The fears and joys of single fatherhood | Lifestyle.INQ

OCTOBER 27, 2022

Ferdi Salvador and daughter Carine —Ed Simon of Modern Parenting
Ferdi Salvador and daughter Carine —Ed Simon of Modern Parenting

I t’s hard to imagine publicist Ferdi Salvador worrying about anything. His job description is literally about being on top of crises. But being a parent, a single parent at that, means that worries are part of the package.

“You’re never ready to have a child. I remember waking up in a cold sweat, thinking of how I would rear this child. What if I break her? There’s fear, but then you get over that. You work from each step without realizing that you’re overcoming each step,” he said.

Salvador constantly worries about his daughter Carine, now 11. In the beginning he was concerned about her getting physically hurt. He said that if he could have put her in bubble wrap, he would have. The stuff that worries him keep evolving as she grows older.

Family coparenting

“I want her to be an upright person. I want her to be ethical. I worry about how social media will affect her,” he said.

He also thinks about her future romantic relationships, now that she’s an adolescent. Salvador tries to be cool about it, but in reality, he said he’s screaming in his head.The solo dad got help from his family. They have been around since Carine was born. His mom became Carine’s mother figure and his siblings also became parent figures. His brother Suki is his daughter’s sounding board, especially about topics that she doesn’t want to discuss with her dad. Carine goes to his sister Regina to ask about things concerning changes in her body.

“I am very lucky that my family and I are coparents. My mom lives with us. It’s not very difficult. The most difficult part is being away from her because of work,” Salvador said.

People might think that having a jet-set lifestyle means that you leave everything behind, but that’s not the case at all, said Salvador. He really tries to give Carine his best even when he’s physically away. Communication is always open. Phone calls, video calls and text messages keep them close.

When he’s at home, they do things together. They watch movies and eat out. Food is their love language. There are no nannies when they travel so they can bond. They also do grocery shopping together.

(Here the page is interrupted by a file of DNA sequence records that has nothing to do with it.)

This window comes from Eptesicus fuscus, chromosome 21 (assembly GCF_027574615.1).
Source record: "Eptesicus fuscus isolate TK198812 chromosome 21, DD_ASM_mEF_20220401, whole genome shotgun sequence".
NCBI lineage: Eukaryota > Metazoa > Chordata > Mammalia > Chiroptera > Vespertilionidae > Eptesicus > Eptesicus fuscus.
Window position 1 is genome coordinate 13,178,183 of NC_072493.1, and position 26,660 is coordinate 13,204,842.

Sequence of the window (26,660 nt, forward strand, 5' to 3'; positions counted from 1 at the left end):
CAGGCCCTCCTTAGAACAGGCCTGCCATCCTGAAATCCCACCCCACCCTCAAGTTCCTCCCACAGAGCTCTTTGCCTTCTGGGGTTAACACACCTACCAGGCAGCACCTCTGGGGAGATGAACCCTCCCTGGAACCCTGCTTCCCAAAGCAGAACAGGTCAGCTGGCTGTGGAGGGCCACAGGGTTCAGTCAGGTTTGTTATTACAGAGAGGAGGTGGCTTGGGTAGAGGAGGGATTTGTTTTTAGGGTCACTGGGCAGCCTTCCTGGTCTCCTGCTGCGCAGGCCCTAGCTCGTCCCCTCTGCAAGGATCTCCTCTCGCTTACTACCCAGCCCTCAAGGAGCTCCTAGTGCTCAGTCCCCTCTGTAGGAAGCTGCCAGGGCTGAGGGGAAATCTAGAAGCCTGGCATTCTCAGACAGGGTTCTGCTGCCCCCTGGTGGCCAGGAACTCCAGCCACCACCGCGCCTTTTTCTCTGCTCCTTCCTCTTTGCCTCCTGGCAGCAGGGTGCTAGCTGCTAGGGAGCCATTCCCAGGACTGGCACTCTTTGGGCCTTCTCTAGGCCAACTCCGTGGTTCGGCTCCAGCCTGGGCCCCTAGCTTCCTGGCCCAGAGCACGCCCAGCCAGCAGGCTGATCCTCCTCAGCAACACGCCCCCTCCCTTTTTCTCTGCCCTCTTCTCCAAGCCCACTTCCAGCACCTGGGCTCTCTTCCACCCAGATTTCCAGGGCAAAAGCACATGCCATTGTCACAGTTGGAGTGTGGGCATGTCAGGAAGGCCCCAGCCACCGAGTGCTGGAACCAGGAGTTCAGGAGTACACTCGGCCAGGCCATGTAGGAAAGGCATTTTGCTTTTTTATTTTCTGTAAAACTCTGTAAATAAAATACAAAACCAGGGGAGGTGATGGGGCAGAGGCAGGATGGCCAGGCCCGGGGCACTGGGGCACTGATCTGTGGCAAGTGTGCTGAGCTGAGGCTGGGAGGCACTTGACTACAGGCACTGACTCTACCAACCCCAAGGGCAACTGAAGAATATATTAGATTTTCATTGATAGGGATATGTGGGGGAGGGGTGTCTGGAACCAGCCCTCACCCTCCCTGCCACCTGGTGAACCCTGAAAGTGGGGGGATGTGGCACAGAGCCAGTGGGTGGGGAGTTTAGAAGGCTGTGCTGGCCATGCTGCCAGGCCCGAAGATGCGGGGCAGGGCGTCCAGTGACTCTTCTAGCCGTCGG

“My way of bonding with her is, I teach her how to spend money wisely—and to be generous to other people,” he said.

Salvador is proud to say that Carine is growing up to become a level-headed person. This is because they never babied her. They talk to her like an adult, perfectly capable of understanding situations.

“She grew up with a lot of adults around her. The way she thinks is more mature than her peers,” he said. She’s also very open to talk about her feelings.

Cool, disciplinarian dad

Salvador wanted to become a cool father in the beginning. But he’s turning out to be a cool father who also disciplines his child. He describes his parenting style as democratic parenthood. When his daughter is in trouble, she decides on what kind of punishment she deserves. She has never abused this power.

“She rarely gets in trouble, but when she does, she knows it’s serious,” he said.

Grounding is not practiced; instead, gadgets are confiscated. That is the worst punishment one can give to a child of this generation. When Carine was younger, she was made to face the wall for three minutes as punishment. Salvador said that it hurt him more, because three minutes felt like three hours to him.

Each punishment also ends with a conversation. They talk about what she’s done and why she was punished for it.

The biggest challenge for him, said Salvador, is to continue being a good provider. He wants to give her the best education and other life experiences such as traveling.

“I save for health care, rewards and education, because I will not always be there for her,” he said. When Carine was a baby, he would bring a piece of her clothing in a Ziploc bag whenever he flew for work, a way to keep her close even when they were apart.

Salvador says that his wish as a parent is for his daughter to grow up into a conscientious person, someone who uplifts others with her actions.

“I want people to admire her not because of what she has or what she has accomplished, but for the kind of a person that she becomes,” he said. INQ

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